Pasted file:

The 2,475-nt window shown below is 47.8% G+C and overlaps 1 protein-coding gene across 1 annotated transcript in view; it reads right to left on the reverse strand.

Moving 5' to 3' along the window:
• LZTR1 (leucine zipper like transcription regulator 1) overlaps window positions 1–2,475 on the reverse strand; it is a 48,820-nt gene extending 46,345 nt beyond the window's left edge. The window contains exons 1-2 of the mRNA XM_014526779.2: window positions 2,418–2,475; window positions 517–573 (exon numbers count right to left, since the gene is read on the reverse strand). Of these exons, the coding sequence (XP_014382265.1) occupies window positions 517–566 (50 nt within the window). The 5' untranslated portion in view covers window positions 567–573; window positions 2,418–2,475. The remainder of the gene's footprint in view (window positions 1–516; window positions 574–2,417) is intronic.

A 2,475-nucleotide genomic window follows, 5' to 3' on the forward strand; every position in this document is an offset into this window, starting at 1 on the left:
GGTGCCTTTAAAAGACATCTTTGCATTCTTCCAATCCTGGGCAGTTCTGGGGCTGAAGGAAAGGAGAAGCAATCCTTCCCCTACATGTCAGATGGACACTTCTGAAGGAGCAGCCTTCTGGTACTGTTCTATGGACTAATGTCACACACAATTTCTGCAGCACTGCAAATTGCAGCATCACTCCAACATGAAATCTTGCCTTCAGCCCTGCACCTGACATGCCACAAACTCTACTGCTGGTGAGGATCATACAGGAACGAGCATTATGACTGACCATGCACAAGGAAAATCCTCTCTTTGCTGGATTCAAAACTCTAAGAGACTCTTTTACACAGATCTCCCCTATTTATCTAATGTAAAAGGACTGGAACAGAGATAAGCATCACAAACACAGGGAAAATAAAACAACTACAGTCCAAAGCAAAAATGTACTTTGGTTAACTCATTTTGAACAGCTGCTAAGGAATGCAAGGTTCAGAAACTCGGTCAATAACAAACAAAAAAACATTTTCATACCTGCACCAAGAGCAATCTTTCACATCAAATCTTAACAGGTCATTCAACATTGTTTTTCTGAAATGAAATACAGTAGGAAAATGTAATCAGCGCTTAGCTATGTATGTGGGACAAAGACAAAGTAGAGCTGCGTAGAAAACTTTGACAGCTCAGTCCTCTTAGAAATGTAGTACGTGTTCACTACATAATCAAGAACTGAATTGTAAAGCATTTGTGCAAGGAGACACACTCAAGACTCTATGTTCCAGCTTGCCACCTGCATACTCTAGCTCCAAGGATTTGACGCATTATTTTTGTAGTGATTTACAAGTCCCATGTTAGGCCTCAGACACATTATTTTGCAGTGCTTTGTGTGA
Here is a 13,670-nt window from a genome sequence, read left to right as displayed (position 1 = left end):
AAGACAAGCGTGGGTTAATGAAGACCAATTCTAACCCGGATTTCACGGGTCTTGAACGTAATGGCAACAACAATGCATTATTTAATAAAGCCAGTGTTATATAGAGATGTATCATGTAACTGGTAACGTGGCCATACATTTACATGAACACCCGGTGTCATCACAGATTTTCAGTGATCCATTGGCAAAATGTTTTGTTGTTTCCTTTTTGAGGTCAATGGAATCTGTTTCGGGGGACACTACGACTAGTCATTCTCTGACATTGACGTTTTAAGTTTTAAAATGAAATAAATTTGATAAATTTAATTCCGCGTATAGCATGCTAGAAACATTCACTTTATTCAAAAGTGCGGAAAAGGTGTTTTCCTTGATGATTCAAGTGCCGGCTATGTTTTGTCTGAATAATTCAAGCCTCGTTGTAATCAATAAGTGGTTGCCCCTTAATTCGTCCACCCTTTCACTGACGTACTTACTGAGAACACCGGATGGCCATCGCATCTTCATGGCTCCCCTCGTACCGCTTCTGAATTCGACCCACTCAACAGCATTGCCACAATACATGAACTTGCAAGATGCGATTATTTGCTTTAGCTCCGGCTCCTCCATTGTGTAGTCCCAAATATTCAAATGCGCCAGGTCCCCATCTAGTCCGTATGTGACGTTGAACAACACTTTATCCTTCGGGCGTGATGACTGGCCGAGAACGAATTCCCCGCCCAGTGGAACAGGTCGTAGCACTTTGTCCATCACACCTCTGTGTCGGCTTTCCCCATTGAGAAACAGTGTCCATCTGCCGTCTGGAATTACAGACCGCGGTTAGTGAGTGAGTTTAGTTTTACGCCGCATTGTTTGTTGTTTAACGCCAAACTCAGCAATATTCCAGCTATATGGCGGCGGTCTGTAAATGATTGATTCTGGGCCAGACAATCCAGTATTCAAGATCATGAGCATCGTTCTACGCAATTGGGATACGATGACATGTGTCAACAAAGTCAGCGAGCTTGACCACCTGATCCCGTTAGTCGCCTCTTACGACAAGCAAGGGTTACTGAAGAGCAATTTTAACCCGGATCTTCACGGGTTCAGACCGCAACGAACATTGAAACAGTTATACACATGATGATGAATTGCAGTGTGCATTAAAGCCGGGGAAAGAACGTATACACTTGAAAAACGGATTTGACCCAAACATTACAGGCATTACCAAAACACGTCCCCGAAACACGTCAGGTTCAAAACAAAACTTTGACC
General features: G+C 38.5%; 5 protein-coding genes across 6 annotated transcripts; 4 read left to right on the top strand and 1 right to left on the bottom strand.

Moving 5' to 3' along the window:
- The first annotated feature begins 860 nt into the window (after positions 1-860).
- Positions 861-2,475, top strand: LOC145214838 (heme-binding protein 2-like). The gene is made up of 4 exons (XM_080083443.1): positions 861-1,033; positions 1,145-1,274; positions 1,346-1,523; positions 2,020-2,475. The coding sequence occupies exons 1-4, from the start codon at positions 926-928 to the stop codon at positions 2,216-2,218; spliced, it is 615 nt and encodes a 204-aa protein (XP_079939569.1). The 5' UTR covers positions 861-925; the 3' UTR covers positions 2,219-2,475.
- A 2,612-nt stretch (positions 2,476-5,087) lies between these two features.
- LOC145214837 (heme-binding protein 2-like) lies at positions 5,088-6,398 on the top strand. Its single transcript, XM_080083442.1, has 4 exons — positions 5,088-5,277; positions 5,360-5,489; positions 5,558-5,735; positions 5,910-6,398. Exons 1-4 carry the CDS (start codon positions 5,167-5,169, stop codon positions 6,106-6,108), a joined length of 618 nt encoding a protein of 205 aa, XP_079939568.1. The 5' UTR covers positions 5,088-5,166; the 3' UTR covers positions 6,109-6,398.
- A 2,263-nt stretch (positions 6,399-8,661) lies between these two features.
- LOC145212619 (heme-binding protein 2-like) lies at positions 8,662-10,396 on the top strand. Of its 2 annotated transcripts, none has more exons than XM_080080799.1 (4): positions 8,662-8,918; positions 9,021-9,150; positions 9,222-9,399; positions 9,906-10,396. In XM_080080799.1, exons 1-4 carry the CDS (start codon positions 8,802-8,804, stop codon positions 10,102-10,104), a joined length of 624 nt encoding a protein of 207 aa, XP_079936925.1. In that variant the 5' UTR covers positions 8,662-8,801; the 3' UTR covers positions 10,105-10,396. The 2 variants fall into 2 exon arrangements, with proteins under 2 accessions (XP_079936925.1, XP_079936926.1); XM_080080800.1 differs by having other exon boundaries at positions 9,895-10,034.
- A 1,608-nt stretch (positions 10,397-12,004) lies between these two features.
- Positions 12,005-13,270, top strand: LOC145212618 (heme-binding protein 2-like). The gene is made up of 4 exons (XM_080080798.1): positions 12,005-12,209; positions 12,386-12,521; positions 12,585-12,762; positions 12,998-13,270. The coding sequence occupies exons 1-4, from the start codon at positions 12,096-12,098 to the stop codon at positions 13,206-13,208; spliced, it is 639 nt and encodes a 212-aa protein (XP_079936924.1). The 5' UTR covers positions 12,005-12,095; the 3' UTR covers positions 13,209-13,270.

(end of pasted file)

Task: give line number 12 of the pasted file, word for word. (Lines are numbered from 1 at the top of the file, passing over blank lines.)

- A 2,612-nt stretch (positions 2,476-5,087) lies between these two features.